If that is not tyrrany, I wonder what is.

What a circuitous way to strangle the First Amendment. Yosif Vissarionovich would be truly proud with his contemporary disciples.

Nematocyst
January 4, 2006, 02:31 AM
You, Werewolf, are a bona fide, certified PCer. Ah, finally, we get to the part where the gauntlet is thrown.

At least we can say, this thread about PC is not PC.

And no one is being PC towards those who seem to be PC on a thread about PC.

Sabe?

Let's see: will he who is accused of being PC on a thread about PC be PC?

Wait...I'm getting confused...would that be PC or anti-PC?

Or anti-anti-PC?

Oh, the recursion of it all.
I'm so confused.

But maybe I'm just an idiot.

"No, sir," said the feel-gooder, "you are NOT an idiot;
you are only intellectually challenged."

:scrutiny:

cuchulainn
January 4, 2006, 08:09 AM
Werewolf: In their infinite wisdom they - like all leftists - imagine that their way is the best way and they can decide for others how they shall live, what their moral values should be and how they should think and even speak.

Well that's just plain wrong in any society that professes to believe in freedom of thought.Exactly. That's my point. By your own admission, Werewolf, you support using their tactics to shame people away from PC moral values.

You want to shame them into to not expressing PC thoughts ("Just shut up").

You're behaving no differently than they do.

We cannot -- MUST NOT -- stoop to their tactics. Then we become no better than them.CAnnoneer: Political correctness has gone far beyond just "peer pressure". *Sigh* Yes -- for the fourth or fifth time -- I understand that. But not all PC-ism is tyranny. Some is; some isn't.

Herself
January 4, 2006, 08:28 AM
Just as long as we do not mistake an employer's right to set rules of conduct for employees for "tyrrany." Employer's paying you to do a job -- his way.. If you don't like that, get another job!

Yes, yes, people are preposterously thin-skinned these days and employers are very wary of being sued. But don't blame them. They've got to work within the legal framework they are handed.

Quite a lot of the PC-ness in the workplace came about because people were unwilling or unable to behave civilly. Act like kids, get treated like kids. Perhaps if more people started acting like adults, we'd have a bit less mindless, reflexive PC behavior -- and a bit less of the equally mindless and often vulgar reaction to it.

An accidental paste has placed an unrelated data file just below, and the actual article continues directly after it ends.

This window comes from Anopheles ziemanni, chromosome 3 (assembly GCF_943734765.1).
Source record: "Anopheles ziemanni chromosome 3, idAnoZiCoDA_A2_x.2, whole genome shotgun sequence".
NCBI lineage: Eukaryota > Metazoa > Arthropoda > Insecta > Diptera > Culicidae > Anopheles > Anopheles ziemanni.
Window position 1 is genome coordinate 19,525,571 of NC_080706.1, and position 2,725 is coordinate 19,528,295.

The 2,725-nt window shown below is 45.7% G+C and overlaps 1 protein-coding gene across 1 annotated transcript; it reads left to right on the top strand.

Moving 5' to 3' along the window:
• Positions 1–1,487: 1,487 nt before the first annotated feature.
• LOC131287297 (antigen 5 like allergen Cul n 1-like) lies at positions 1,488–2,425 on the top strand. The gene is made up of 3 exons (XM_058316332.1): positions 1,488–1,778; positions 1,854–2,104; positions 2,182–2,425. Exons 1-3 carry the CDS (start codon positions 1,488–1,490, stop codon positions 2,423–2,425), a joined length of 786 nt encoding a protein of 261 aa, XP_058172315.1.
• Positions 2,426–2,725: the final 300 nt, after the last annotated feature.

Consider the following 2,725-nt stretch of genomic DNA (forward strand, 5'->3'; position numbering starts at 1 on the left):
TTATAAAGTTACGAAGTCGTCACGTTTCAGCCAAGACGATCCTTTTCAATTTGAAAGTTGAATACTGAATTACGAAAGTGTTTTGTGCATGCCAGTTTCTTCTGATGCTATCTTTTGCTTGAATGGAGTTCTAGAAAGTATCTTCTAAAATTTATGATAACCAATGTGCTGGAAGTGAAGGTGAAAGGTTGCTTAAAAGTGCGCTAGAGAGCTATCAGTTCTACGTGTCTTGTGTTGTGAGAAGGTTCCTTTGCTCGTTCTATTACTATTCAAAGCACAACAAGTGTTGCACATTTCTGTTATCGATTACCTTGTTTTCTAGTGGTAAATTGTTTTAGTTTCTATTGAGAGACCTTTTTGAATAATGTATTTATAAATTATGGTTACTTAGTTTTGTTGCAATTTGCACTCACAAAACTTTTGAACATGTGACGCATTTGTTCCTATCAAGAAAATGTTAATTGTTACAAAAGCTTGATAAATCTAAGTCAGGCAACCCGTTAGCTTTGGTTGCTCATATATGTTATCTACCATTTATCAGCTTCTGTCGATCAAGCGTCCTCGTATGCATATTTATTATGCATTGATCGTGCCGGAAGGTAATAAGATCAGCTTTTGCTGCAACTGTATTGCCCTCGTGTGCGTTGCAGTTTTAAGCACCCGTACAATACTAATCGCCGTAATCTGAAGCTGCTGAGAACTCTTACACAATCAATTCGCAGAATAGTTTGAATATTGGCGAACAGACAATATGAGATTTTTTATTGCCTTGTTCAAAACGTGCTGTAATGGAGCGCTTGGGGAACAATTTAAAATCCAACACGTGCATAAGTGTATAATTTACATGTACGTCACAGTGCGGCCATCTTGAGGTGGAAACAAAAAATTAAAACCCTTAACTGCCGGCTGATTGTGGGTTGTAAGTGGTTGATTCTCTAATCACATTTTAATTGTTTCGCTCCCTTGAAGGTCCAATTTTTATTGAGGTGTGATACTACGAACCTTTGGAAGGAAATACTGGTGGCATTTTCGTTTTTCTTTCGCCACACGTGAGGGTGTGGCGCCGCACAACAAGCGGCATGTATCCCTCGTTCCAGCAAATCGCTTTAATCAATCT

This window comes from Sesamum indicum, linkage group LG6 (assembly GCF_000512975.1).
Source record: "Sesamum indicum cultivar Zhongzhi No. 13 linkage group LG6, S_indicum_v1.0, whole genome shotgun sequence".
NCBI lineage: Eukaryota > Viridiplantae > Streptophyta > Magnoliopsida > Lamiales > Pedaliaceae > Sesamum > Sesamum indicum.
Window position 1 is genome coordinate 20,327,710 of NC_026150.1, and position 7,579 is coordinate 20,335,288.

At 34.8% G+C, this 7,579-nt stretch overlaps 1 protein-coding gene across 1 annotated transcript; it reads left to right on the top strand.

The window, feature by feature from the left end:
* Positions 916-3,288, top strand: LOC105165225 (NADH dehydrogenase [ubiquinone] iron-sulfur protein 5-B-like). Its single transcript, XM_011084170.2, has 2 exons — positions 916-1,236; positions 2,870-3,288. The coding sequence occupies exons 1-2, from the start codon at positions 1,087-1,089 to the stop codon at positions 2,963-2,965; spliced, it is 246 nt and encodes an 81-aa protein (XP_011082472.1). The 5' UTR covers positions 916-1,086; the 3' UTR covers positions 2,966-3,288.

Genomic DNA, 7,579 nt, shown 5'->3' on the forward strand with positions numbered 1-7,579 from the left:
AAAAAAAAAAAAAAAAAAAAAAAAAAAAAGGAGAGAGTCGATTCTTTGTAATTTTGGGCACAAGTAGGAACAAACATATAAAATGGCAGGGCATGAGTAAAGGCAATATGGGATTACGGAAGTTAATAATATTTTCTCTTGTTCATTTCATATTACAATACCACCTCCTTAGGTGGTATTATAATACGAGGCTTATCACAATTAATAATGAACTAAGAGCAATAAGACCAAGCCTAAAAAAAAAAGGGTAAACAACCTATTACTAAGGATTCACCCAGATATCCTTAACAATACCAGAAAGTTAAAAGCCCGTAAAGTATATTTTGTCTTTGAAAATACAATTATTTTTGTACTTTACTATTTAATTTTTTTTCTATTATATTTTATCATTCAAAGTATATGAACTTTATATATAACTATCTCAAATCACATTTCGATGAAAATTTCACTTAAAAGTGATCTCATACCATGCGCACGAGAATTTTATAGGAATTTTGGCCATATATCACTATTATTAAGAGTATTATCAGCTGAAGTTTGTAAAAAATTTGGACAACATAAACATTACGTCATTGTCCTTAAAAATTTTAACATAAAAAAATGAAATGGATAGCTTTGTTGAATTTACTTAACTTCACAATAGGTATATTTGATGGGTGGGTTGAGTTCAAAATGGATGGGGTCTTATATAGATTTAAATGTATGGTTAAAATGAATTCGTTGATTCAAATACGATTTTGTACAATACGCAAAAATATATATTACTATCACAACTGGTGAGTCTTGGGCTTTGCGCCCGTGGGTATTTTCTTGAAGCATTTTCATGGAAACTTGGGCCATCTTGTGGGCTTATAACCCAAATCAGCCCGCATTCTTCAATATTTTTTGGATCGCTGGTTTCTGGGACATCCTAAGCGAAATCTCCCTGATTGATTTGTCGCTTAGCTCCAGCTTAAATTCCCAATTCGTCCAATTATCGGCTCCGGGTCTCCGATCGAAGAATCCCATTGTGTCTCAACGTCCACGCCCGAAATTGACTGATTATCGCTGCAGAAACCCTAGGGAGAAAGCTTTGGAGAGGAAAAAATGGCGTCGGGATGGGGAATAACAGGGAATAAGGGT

--Herself

RealGun
January 4, 2006, 08:43 AM
We had a recent example of PC in action. Something absolutely intuitive was treated as completely unacceptable. Tempering comments were generally ignored. The unmentionable was mentioned.

http://www.cnn.com/2005/POLITICS/09/30/bennett.comments/

WASHINGTON (CNN) -- Congressional Democrats blasted former Education Secretary William Bennett on Thursday for saying that aborting "every black baby in this country" would reduce the crime rate, and demanded their Republican counterparts do the same.

"This is precisely the kind of insensitive, hurtful and ignorant rhetoric that Americans have grown tired of," said Rep. Bobby Rush, D-Illinois.

White House Press Secretary Scott McClellan told reporters on Friday that President Bush "believes the comments were not appropriate."

Bennett, who held prominent posts in the administrations of former presidents Ronald Reagan and George Bush, told a caller to his syndicated radio talk show Wednesday: "If you wanted to reduce crime, you could -- if that were your sole purpose -- you could abort every black baby in this country and your crime rate would go down.

"That would be an impossibly ridiculous and morally reprehensible thing to do, but your crime rate would go down," he said.

Herself
January 4, 2006, 08:53 AM
Yeah, real high class: it takes a smooth operator to sound pro-abortion and racist in one sentence. And in a world of sensationalized journalism, that's exactly the sort of thing reporters dream of hearing from a politician.

Bennett's statement is a prime example of incivilty. It's not suitable for table talk. And it contains an unprovable assertion. It's also probably an untrue assertion: crime rates are actually pretty constant when racially-mixed and unmixed populations of otherwise similar demographics are compared.

I'm reminded of another Cabinet member telling an off-color joke on a campaign or press bus, and getting burned by it. Look, if you wouldn't be comfortable telling it to your mother, don't say it in public! How difficult is that?

--Herself

RealGun
January 4, 2006, 10:39 AM
It's also probably an untrue assertion: crime rates are actually pretty constant when racially-mixed and unmixed populations of otherwise similar demographics are compared.

I didn't take this assertion seriously at all. I guess I could hope that it was meant as tongue-in-cheek.

cuchulainn
January 4, 2006, 10:41 AM
Herself: Just as long as we do not mistake an employer's right to set rules of conduct for employees for "tyrrany." Employer's paying you to do a job -- his way.. If you don't like that, get another jobGood point. If we start regulating employers against PC policies, then we're behaving just like the PCers. Yes, a lot of the verboten behavior ought to be addressed by simple maturity. The problem is that some employers do go too far with PC rules (which, yes, is their right).